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Warner Angle Hallam Jackson & Formanek PLC


Estate Planning

POD Accounts as an Alternative to a Trust

Advantages include avoiding the cost and time associated with probate, and the ability to set up a POD account without the help of a lawyer.

While revocable trusts appear to be the soup du jour for most estate plans, a reasonable alternative in simple estate plans is a combination of beneficiary designations on accounts ("POD" or "payable on death" accounts), beneficiary deeds, and designated beneficiaries for life insurance and IRAs/401(k)s.

A POD account is a depository account set up with a financial institution, in which you designate the person or persons who are to receive the proceeds of the account upon your death; that is, the account is "payable on death" to a specific person or persons. The beneficiary of the account can be changed at any time. The designated people do not acquire an interest in the account until your death. POD accounts are usually combined with similar instruments such as a "beneficiary deed" for real property, a designation of beneficiary for life insurance policies, a designation of beneficiary for IRA, 401(k) and other forms of pension plans, medical powers of attorney, a financial power of attorney and a Last Will and Testament.

The chief advantage to this form of estate planning is to avoid the cost and time involved in a probate because these types of ownership pass by contract right with the bank at the time of death. Another advantage is that a person usually does not need the services of an attorney when setting up the accounts.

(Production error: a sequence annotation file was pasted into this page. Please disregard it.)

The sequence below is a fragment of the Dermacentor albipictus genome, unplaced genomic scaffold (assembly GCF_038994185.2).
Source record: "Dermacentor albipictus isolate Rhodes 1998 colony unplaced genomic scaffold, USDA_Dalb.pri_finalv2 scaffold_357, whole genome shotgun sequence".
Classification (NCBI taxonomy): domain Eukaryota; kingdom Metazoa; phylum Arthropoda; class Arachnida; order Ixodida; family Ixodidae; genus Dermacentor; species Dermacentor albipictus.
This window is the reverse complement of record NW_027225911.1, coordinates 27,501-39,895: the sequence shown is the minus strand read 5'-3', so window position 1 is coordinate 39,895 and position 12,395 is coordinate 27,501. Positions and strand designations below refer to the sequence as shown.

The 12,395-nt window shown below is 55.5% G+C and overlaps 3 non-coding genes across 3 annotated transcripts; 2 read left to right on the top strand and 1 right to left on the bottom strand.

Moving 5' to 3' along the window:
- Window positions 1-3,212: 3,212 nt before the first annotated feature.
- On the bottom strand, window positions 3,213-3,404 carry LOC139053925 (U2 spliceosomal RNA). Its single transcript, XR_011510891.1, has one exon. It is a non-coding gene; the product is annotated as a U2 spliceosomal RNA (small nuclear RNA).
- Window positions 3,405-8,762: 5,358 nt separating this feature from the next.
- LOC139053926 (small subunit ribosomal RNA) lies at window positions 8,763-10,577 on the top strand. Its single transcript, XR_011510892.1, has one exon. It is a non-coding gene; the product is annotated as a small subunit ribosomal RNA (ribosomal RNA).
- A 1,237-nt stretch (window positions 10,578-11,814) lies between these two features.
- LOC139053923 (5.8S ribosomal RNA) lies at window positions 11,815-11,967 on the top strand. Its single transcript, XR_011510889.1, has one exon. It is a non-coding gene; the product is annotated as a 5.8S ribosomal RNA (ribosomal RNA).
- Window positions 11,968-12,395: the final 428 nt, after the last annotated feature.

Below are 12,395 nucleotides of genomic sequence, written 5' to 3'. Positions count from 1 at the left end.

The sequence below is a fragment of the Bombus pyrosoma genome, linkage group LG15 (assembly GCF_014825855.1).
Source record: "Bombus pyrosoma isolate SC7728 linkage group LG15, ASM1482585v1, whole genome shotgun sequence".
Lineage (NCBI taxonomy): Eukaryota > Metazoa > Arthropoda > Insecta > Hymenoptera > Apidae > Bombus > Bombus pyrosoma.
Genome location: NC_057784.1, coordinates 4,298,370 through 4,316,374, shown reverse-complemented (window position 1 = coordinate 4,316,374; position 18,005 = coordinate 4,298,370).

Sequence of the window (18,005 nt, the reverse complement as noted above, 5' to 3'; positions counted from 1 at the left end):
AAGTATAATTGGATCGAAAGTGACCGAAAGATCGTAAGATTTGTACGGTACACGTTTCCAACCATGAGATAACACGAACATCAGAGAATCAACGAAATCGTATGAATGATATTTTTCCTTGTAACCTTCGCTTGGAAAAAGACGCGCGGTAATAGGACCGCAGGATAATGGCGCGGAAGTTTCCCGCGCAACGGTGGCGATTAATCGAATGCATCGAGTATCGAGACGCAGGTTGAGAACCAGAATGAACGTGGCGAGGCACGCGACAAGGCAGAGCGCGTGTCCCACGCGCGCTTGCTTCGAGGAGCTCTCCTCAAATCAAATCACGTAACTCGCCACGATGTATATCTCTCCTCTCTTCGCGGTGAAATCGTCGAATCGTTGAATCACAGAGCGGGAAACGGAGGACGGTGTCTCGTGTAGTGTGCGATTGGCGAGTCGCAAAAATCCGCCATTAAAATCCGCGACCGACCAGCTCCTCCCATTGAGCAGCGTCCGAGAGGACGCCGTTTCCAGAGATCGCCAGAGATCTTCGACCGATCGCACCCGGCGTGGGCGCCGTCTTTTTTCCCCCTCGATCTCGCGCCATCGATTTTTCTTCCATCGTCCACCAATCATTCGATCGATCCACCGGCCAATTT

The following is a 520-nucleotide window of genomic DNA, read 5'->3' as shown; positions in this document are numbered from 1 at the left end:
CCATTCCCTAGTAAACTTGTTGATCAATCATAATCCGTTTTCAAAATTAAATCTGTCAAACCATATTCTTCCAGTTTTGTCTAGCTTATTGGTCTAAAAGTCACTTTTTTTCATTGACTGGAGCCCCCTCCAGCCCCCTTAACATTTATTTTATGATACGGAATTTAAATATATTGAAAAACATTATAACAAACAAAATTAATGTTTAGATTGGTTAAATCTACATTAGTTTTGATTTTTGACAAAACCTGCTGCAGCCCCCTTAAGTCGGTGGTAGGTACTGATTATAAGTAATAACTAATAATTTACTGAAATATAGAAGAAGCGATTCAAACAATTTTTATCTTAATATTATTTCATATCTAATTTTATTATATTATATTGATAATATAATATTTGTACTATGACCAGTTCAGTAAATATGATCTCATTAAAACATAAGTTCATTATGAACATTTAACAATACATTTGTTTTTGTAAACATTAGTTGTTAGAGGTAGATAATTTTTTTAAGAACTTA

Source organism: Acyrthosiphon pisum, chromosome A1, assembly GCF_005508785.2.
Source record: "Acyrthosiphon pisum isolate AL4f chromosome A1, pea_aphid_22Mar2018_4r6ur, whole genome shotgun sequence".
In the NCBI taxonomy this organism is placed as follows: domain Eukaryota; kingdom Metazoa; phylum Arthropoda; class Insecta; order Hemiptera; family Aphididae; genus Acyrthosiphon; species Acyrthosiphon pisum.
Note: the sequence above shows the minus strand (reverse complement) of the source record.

The POD approach is particularly useful in those situations where there is one residence, one bank account and a number of related beneficiaries, i.e., children, none of which are minors. In this situation, a recorded death certificate is sufficient to change the title to real property. Providing the bank or financial institution with a death certificate will suffice to have the bank release the bank accounts to the designated beneficiaries. The same is true for life insurance policies and IRAs.

The most common use of this type of estate plan is for a parent/child situation. The parent can name the children as the beneficiaries to receive the house on the parent's death and to receive the bank accounts. In these situations, there are usually no debts outstanding to pay, or if they are, the beneficiaries can agree to take care of the debts without having to open a probate.

Payable-on-death accounts do a good job of transferring property at death, but they are useless if you become incapacitated. In that case, you need someone who can obtain access to your funds to provide for your needs. This can be accomplished by adding an additional name to your bank account, but even this has limitations. First, by putting their name on your account, your funds get tied up in their potential problems. If that person is successfully sued, the judgment creditor may attempt to collect the judgment out of your funds and while this can be defeated, it is an almost certainty that an attorney will be required in order to extricate you from their problems. Secondly, the designation of a person to be on your account only operates as to that account.


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